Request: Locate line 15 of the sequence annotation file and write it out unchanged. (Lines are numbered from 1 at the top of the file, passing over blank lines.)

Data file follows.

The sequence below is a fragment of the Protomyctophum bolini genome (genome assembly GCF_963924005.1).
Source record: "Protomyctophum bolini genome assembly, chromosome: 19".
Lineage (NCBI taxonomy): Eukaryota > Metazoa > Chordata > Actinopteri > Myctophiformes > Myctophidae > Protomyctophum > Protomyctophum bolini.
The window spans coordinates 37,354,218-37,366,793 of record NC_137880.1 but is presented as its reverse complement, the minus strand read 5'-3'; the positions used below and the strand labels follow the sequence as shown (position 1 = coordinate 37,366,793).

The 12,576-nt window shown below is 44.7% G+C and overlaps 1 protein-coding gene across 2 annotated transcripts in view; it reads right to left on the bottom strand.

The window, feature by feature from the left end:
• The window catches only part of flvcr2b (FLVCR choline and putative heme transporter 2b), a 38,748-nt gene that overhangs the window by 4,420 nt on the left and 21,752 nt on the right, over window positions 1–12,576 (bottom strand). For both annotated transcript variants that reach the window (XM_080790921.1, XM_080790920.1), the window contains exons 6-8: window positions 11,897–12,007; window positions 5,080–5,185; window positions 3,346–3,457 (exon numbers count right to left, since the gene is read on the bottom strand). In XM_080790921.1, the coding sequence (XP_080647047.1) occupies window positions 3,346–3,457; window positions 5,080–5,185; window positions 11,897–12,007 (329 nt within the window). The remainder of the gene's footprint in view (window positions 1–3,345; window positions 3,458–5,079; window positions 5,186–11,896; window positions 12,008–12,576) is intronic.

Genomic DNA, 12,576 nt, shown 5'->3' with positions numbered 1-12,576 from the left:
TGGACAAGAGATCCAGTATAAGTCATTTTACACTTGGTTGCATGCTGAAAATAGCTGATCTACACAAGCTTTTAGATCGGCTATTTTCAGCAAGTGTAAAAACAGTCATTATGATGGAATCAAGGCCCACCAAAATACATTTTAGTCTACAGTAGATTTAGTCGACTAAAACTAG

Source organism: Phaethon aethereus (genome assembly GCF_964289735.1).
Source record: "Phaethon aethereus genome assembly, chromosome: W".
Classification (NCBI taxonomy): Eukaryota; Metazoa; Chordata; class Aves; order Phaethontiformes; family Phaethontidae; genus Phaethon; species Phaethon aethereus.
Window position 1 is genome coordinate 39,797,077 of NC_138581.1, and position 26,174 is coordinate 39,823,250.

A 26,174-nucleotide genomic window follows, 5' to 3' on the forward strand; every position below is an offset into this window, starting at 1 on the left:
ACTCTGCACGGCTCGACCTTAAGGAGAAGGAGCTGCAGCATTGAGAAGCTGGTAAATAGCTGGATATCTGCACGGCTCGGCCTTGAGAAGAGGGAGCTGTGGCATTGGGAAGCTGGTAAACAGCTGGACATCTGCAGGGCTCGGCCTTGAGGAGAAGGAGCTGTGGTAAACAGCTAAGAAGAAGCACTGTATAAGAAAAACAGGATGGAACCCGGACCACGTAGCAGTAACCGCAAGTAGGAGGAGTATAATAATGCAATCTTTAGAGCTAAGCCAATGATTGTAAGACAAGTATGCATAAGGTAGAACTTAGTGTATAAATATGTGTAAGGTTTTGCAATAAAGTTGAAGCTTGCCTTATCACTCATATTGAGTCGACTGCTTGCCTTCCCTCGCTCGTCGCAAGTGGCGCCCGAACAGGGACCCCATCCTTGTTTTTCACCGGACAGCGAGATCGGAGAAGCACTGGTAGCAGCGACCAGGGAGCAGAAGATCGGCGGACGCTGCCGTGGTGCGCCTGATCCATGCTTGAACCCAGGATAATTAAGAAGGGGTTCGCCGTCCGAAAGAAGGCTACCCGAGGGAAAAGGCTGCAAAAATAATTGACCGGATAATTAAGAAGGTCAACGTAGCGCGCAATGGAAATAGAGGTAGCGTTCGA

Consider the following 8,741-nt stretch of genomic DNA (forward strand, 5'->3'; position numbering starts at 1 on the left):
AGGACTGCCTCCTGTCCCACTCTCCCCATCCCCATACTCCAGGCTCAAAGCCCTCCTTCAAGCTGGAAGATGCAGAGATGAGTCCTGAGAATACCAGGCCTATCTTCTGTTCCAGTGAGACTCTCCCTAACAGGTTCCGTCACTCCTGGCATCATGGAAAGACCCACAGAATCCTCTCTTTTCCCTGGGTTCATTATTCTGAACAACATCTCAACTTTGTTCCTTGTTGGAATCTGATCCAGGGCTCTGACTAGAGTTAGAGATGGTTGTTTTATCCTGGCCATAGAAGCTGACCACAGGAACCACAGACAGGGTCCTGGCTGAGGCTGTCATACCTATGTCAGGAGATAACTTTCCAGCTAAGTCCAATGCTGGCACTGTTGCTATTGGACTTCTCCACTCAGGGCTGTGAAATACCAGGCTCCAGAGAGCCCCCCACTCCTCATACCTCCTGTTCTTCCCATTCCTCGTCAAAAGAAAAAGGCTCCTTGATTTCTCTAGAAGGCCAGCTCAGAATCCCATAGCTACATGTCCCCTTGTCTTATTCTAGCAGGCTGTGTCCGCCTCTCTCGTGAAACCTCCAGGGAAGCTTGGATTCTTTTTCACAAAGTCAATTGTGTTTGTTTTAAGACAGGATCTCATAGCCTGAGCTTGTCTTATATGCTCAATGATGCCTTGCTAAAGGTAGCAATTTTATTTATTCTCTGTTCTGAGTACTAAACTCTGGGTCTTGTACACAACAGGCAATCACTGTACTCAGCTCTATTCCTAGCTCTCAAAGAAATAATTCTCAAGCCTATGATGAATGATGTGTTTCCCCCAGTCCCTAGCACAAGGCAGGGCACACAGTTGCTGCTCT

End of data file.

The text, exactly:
ACTCTGCACGGCTCGACCTTAAGGAGAAGGAGCTGCAGCATTGAGAAGCTGGTAAATAGCTGGATATCTGCACGGCTCGGCCTTGAGAAGAGGGAGCTGTGGCATTGGGAAGCTGGTAAACAGCTGGACATCTGCAGGGCTCGGCCTTGAGGAGAAGGAGCTGTGGTAAACAGCTAAGAAGAAGCACTGTATAAGAAAAACAGGATGGAACCCGGACCACGTAGCAGTAACCGCAAGTAGGAGGAGTATAATAATGCAATCTTTAGAGCTAAGCCAATGATTGTAAGACAAGTATGCATAAGGTAGAACTTAGTGTATAAATATGTGTAAGGTTTTGCAATAAAGTTGAAGCTTGCCTTATCACTCATATTGAGTCGACTGCTTGCCTTCCCTCGCTCGTCGCAAGTGGCGCCCGAACAGGGACCCCATCCTTGTTTTTCACCGGACAGCGAGATCGGAGAAGCACTGGTAGCAGCGACCAGGGAGCAGAAGATCGGCGGACGCTGCCGTGGTGCGCCTGATCCATGCTTGAACCCAGGATAATTAAGAAGGGGTTCGCCGTCCGAAAGAAGGCTACCCGAGGGAAAAGGCTGCAAAAATAATTGACCGGATAATTAAGAAGGTCAACGTAGCGCGCAATGGAAATAGAGGTAGCGTTCGA